Learn what it takes to nail your college interview and increase your chances of getting accepted
You’ve been working hard on your college applications—admissions essays, activity lists, letters of rec, the whole nine yards. Now you’ve hit a new part of the admissions process. You’re about to have your first college interview. What do you do?
College interviews can be intimidating, but it helps to know their purpose. Colleges don’t interview you to decide if you’re smart enough or good enough to get accepted. They’re assessing your fit for what they have to offer. Are you going to be happy and successful on their campus?
Your college interviewer wants to get a feel for your personality, your communication skills, and your level of commitment to your passions. They want to know the real you! After all, it’s hard to fit all the unique and interesting parts of you into a college application.
But knowing that college interviews aren’t intelligence tests won’t eliminate all your stress. There’s still a lot of pressure to make a good impression and present the best version of yourself. And the stakes are high—you want to get accepted!
Keep reading to learn how to prepare for your college interview, set yourself up for success, and knock it out of the park on interview day.
Preparing for your college interview
If you walk into a college interview unprepared, it’s going to show. On the other hand, if you effectively prepare for your college interview, you’re bound to put your best foot forward.
One of the first things to do is to identify what you love most about the school. What clubs are you excited to join? What opportunities do you want to take advantage of? Why is this school the perfect fit for you?
You want to prepare a strong answer to the “why this college” question. Otherwise, the interviewer will be left wondering why you deserve the seat over another, more enthusiastic student.
You’ll also want to prepare your answers to these common college interview questions:
- Tell me about yourself.
- What is your proudest achievement?
- What are your greatest weaknesses?
- Tell me about a time you failed and how you responded.
- What do you want to study in college?
- Where do you see yourself in ten years?
After outlining your responses, practice answering these questions with a friend or family member. But be careful not to memorize or over-rehearse. Stop practicing your responses once you can hit the most important points naturally and comfortably.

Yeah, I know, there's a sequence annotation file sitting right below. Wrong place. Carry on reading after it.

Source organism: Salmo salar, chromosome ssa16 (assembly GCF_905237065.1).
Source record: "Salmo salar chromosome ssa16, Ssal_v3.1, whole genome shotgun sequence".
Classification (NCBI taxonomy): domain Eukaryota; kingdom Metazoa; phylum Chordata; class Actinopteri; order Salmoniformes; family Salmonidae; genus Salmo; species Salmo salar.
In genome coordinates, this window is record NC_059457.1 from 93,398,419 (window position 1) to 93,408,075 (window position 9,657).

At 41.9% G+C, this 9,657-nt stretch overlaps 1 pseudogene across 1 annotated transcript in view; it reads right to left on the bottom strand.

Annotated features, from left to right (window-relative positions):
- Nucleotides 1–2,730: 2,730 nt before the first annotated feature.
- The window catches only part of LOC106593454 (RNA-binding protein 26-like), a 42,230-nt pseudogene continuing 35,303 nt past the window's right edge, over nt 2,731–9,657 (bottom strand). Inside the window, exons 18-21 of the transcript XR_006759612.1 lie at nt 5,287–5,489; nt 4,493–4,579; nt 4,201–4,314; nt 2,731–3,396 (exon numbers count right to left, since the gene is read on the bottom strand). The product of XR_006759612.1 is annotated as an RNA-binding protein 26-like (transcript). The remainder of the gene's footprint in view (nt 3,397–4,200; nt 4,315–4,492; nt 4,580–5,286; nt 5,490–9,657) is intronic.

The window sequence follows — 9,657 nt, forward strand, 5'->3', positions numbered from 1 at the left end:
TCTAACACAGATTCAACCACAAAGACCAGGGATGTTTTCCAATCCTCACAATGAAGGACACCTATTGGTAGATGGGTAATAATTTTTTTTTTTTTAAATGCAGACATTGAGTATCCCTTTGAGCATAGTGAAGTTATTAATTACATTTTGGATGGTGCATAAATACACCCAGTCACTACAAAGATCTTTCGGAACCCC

Here’s another thing—it’s important to find out who’s interviewing you. Most likely, it will be college alumni, but in some cases, it could be professors or admissions officers. Whoever it is, figure out where their areas of expertise lie and what they’re passionate about.
If they’re an alum, can you discover through their bio or LinkedIn page what they were involved in as a college student? Maybe you can ask about their experience in student leadership.
If you’re interviewing with a professor, look at their class topics and research areas, then prepare specific questions on those subjects. This is how you can make your college interview more personal and conversational.
Setting up your space for a virtual college interview
Many college interviews this year will be held virtually. It’s a convenient interview format, but it still presents some challenges. The last thing you want is for background clutter and chaos to detract from what you say.
If you want to be professional and effective in a virtual college interview, follow these tips for preparing your interview space:
- Sit in front of a clean background. A blank wall is best, but having a simple, non-family photo behind you can work, too.
- Arrange the light source to come from in front of you, not behind you. This keeps your face well-lit rather than hidden by shadows.
- Set your computer up so your camera is at eye level—not above or below you.
- Make sure your computer is fully charged and plugged into a reliable power source.
- Ask everyone in your household to be quiet during your interview. Even better, find a way for them to all be out of the house so you’re guaranteed to be distraction-free.
- Ensure you have a strong and reliable internet connection.